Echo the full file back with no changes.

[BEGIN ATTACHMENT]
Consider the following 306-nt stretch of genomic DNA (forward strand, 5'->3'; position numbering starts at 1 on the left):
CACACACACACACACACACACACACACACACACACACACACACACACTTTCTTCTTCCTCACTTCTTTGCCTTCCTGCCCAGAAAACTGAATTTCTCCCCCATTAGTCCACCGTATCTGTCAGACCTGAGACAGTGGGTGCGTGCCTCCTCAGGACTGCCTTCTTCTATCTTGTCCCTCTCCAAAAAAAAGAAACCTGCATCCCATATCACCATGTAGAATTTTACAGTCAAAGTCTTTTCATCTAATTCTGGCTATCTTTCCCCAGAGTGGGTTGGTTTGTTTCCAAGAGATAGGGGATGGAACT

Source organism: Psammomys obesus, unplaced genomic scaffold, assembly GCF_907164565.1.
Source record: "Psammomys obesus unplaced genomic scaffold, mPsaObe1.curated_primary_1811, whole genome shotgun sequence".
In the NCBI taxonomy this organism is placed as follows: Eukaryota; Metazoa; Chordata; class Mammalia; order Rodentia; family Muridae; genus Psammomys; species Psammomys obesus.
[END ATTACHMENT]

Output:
Consider the following 306-nt stretch of genomic DNA (forward strand, 5'->3'; position numbering starts at 1 on the left):
CACACACACACACACACACACACACACACACACACACACACACACACTTTCTTCTTCCTCACTTCTTTGCCTTCCTGCCCAGAAAACTGAATTTCTCCCCCATTAGTCCACCGTATCTGTCAGACCTGAGACAGTGGGTGCGTGCCTCCTCAGGACTGCCTTCTTCTATCTTGTCCCTCTCCAAAAAAAAGAAACCTGCATCCCATATCACCATGTAGAATTTTACAGTCAAAGTCTTTTCATCTAATTCTGGCTATCTTTCCCCAGAGTGGGTTGGTTTGTTTCCAAGAGATAGGGGATGGAACT

Source organism: Psammomys obesus, unplaced genomic scaffold, assembly GCF_907164565.1.
Source record: "Psammomys obesus unplaced genomic scaffold, mPsaObe1.curated_primary_1811, whole genome shotgun sequence".
In the NCBI taxonomy this organism is placed as follows: Eukaryota; Metazoa; Chordata; class Mammalia; order Rodentia; family Muridae; genus Psammomys; species Psammomys obesus.